Fortunately, with one exception, there was a respite from foreign war. The colonists of Velitrae, becoming wanton in a time of peace and in the absence of any Roman army, made various incursions into Roman territory and began an attack on Tusculum.
The citizens, allies of old, and now citizens, implored help, and their situation moved not only the senate, but the plebs as well, with a sense of shame.
The tribunes of the plebs gave way and the elections were conducted by an interrex. The consular tribunes elected were: L. Furius, A. Manlius, Ser. Sulpicius, Ser. Cornelius, P. and C. Valerius.
They did not find the plebeians nearly so amenable in the enlistment as they had been in the elections; it was only after a very great struggle that an army was raised. They not only dislodged the enemy from before Tusculum, but forced him to take refuge behind his walls.
The siege of Velitrae was carried on with far greater vigour than that of Tusculum had been. Those commanders who had commenced the investment did not, however, effect its capture.
The new consular tribunes were: Q. Servilius, C. Veturius, A. and M. Cornelius, Q. Quinctius, and M. Fabius. Even under these tribunes nothing worth mention took place at Velitrae.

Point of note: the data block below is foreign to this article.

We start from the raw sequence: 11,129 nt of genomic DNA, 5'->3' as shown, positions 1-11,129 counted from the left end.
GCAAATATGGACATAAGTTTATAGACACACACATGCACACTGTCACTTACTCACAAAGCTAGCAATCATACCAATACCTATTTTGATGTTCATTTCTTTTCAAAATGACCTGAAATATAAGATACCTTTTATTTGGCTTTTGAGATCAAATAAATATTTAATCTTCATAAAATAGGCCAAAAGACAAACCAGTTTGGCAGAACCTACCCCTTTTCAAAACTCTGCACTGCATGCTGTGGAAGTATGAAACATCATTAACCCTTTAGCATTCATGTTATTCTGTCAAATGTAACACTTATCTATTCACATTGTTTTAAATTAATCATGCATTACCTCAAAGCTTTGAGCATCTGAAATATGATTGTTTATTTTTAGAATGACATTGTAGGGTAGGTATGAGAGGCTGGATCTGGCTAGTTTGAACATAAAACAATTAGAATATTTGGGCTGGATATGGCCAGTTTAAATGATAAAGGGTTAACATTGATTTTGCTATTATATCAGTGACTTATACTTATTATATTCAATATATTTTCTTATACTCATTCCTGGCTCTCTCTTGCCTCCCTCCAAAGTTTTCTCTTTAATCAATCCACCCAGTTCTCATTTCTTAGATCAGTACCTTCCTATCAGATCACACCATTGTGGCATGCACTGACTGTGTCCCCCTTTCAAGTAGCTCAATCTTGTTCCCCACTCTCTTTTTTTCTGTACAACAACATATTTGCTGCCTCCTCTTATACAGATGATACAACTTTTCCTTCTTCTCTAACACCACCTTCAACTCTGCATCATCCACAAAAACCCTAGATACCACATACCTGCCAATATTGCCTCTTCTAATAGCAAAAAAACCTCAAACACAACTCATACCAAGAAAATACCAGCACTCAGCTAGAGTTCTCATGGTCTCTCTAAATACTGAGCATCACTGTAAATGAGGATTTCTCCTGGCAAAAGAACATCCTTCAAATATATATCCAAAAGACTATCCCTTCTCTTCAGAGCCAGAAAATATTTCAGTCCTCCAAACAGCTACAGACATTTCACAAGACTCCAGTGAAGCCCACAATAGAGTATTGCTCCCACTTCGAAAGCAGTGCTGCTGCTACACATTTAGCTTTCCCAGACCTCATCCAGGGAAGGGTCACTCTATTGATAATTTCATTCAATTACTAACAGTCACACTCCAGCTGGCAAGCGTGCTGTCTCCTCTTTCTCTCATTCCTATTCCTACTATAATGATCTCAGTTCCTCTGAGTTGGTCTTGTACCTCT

At home affairs were becoming more critical.
Sextius and Licinius, the original proposers of the laws, who had been re-elected tribunes of the plebs for the eighth time, were now supported by Fabius Ambustus, Licinius Stolo's father-in-law. He came forward as the decided advocate of the measures which he had initiated, and whereas there had at first been eight members of the college of tribunes who had vetoed the proposals, there were now only five.
These five, as usually happens with men who desert their party, were embarrassed and dismayed, and defended their opposition by borrowed arguments privately suggested to them by the patricians. They urged that as a large number of plebeians were in the army at Velitrae the Assembly ought to be adjourned till the return of the soldiers, to allow of the entire body of the plebs voting on matters affecting their interests.
Sextius and Licinius, experts after so many years' practice in the art of handling the plebs, in conjunction with some of their
colleagues and the consular tribune, Fabius Ambustus, brought forward the leaders of the patrician party and worried them with questions on each of the measures they were referring to the people.
‘Have you,’ they asked, ‘the audacity to demand that whilst two jugera
are allotted to each plebeian, you yourselves should each occupy more than five hundred jugera
, so that while a singe patrician can occupy the land of nearly three hundred citizens, the holding of a plebeian is hardly extensive enough for the roof he needs to shelter him, or the place where he is to be buried?
Is it your pleasure that the plebeians, crushed by debt, should surrender their persons to fetters and punishments sooner than that they should discharge their debts by repaying the principal? That, they should be led off in crowds from the Forum as the property of their creditors? That the houses of the nobility should be filled with prisoners, and wherever a patrician lives there should be a private dungeon?’